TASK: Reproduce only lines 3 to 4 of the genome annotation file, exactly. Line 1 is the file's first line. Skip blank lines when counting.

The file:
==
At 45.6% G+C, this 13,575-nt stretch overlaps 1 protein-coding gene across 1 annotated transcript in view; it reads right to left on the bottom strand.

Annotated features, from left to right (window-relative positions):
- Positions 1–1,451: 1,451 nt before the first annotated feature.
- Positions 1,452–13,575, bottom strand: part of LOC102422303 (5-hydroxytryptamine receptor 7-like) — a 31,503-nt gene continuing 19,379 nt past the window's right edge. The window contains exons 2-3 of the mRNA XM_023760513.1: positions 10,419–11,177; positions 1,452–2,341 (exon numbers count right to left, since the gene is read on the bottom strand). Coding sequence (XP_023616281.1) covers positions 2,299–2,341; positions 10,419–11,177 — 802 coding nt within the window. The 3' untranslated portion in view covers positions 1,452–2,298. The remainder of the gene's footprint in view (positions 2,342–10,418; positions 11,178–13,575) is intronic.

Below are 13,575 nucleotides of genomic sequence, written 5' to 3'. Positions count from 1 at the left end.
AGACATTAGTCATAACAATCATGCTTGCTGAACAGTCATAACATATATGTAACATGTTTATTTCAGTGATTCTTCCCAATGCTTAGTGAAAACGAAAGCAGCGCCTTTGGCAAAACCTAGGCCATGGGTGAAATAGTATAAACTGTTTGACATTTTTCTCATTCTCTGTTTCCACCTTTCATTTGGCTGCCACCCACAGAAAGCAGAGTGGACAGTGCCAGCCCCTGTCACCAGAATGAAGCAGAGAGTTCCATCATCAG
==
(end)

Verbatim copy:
- Positions 1–1,451: 1,451 nt before the first annotated feature.
- Positions 1,452–13,575, bottom strand: part of LOC102422303 (5-hydroxytryptamine receptor 7-like) — a 31,503-nt gene continuing 19,379 nt past the window's right edge. The window contains exons 2-3 of the mRNA XM_023760513.1: positions 10,419–11,177; positions 1,452–2,341 (exon numbers count right to left, since the gene is read on the bottom strand). Coding sequence (XP_023616281.1) covers positions 2,299–2,341; positions 10,419–11,177 — 802 coding nt within the window. The 3' untranslated portion in view covers positions 1,452–2,298. The remainder of the gene's footprint in view (positions 2,342–10,418; positions 11,178–13,575) is intronic.